Regarding water systems, the one thing I would recommend would be to construct a skirt around the bottom of the trailer. This appears to be a very common step taken by skiers using their rigs in winter. During really cold snaps, you can put a heat source below the trailer to improve the situation even further. As others have said, you need a robust, heated city water hose, and be sure the stand pipe coming from the ground is heated and insulated as well. I am concerned that your plan to leave the gray water (and black I assume?) connections in place. I worry that ice will build up in these pipes after the discharge leaves the heated space of the gray/black tanks. Any slight dip in the line will also hold liquid and freeze as well. Am I correct you have insulated tanks with the heat tapes? Using the holding tanks and dumping when full is problematic with the Escapes as well because the dump valves are outside the heated envelope and prone to freezing although a heated skirt might raise temps under the trailer enough to eliminate this.

Recommendations:

Skirting as discussed earlier

Swapping out accordian type gray/black water tank discharge hose for solid PVC sewer pipe wrapped with heat tape extending from the ground up and over the discharge valves and wrapped with closed cell foam insulation.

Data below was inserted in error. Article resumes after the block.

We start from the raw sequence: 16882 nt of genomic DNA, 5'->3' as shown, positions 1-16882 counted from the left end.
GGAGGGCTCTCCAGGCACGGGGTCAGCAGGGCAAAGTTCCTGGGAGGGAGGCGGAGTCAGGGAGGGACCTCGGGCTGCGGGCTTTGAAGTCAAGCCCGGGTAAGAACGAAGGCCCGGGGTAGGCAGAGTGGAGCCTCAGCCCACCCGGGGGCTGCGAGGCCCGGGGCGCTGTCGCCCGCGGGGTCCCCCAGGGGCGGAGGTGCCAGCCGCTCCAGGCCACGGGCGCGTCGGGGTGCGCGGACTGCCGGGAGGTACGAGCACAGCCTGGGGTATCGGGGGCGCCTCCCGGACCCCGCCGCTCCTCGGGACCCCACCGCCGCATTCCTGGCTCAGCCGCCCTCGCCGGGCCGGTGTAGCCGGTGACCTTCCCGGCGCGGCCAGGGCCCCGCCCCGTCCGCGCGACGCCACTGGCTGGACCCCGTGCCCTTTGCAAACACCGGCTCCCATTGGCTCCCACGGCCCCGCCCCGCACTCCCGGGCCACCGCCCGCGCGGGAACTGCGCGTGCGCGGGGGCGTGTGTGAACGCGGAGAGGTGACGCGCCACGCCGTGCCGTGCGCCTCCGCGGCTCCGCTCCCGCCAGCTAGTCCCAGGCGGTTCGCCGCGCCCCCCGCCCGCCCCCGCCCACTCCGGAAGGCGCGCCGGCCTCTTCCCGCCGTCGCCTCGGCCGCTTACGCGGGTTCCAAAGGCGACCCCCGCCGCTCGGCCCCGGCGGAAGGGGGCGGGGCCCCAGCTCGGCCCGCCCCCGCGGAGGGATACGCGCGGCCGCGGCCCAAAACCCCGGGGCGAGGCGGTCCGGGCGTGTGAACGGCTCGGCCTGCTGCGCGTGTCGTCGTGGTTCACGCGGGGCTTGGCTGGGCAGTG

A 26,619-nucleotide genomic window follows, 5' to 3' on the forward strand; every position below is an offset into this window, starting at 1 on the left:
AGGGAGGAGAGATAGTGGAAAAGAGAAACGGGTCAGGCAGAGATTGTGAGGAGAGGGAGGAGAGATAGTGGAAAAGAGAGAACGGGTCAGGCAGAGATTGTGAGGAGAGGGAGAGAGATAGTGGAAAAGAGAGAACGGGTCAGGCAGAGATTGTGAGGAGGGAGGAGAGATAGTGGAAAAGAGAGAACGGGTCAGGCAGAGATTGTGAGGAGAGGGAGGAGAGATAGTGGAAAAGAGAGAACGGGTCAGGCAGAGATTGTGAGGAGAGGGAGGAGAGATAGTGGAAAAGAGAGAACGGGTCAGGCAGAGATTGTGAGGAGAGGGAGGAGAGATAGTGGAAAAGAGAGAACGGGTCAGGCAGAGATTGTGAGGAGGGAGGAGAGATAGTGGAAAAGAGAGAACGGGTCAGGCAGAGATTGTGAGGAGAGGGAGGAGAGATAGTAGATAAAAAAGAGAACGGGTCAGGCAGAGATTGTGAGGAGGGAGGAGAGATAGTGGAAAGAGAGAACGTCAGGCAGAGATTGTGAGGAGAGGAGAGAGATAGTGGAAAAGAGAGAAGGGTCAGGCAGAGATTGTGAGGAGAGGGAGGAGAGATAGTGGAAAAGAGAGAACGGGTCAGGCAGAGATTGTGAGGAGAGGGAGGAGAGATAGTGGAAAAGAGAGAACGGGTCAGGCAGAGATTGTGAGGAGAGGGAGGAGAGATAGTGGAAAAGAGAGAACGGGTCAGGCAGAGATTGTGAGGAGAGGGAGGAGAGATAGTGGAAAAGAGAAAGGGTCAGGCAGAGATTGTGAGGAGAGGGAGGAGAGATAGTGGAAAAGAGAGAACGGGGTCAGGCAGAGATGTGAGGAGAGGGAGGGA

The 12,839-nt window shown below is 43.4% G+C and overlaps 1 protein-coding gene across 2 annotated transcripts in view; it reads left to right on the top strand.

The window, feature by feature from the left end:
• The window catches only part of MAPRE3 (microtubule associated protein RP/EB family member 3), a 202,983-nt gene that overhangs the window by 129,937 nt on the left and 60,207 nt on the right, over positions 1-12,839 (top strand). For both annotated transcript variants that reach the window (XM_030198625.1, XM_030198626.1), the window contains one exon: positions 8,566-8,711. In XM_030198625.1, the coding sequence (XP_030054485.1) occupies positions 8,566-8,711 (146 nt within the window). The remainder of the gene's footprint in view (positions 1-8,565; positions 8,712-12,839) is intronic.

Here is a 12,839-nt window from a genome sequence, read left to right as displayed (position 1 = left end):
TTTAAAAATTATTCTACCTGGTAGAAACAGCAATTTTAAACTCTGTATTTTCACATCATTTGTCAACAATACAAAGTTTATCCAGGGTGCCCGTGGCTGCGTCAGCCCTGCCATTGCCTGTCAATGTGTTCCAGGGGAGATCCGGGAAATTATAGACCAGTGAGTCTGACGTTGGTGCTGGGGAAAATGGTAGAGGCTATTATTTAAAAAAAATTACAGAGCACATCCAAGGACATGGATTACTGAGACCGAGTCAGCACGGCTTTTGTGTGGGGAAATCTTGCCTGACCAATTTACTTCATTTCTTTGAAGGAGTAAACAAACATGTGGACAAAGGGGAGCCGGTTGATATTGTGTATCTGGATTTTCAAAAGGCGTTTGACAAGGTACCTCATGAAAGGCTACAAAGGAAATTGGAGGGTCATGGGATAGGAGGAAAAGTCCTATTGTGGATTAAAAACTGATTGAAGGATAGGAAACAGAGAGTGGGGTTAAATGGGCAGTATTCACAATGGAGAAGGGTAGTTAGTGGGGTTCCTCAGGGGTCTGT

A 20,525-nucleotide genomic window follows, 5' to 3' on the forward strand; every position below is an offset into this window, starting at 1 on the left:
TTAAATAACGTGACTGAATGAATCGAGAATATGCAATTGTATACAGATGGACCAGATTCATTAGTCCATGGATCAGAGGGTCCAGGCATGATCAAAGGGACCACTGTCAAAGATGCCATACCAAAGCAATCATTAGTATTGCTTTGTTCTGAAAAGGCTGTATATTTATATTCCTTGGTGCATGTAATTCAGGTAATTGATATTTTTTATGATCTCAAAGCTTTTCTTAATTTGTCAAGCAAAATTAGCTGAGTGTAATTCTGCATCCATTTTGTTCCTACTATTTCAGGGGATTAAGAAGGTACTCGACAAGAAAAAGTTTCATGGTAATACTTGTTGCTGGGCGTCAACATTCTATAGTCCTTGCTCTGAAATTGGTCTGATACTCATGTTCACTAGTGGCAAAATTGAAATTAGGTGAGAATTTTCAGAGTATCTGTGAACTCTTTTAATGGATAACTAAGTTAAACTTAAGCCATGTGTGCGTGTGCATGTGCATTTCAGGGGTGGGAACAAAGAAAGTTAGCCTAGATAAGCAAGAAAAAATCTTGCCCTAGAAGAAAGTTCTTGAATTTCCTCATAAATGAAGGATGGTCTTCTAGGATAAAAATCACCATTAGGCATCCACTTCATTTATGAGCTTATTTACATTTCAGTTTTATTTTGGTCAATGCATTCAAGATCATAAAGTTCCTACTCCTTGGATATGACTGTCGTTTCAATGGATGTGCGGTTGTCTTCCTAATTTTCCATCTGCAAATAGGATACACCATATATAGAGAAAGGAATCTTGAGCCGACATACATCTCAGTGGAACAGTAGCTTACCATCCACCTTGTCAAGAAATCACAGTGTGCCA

If you wish, you could turn the toilet into a port-a-potty affair by taping shut the valve at the bottom of the toilet and use port-a -potty bags with the material that solidifies liquid waste such that it can be disposed of as garbage. This is what we do and it works fine.

Or you can sell your rig and buy an Oliver if you have an extra $30,000 sitting around.
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Old 09-05-2018, 04:41 PM   #4
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Thank you both for your comments. Spray foam insulation was installed under the Escape; we have used rigid piping for sewage in the past and will be installing it at Whistler; the campground has heated water pipes, and we own a heat-taped hose. And we keep both ceiling vents open at all times, day and night, summer and winter.

But how would I put closed cell foam insulation on our framed thermal window frames? I googled "closed cell foam", I got articles and photographs of only spray foam.

As I mentioned, I've triple-insulated the windows in our previous trailers, including the frames, with shrink-wrap "storm windows" and almost completely eliminated condensation on a window frame. The exception was the tiny droplets that formed during the night on the window immediately above our heads.

I would love to eliminate even those, so could you explain about the closed cell foam insulation on the frame?
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Old 09-05-2018, 06:20 PM   #5
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I forgot to ask: what do you use, and how do you attach it, to encose the space beneath the trailer?

We'll be staying in a campground at Whistler, and expect that we will need to take into account their concerns about aesthetics. I had thought of using hay bales, but there aren't any for sale in Whistler, so your advice would be most welcome.
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Old 09-05-2018, 07:01 PM   #6
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I think it would be best to ask the campground what is acceptable.
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Old 09-09-2018, 12:25 AM   #7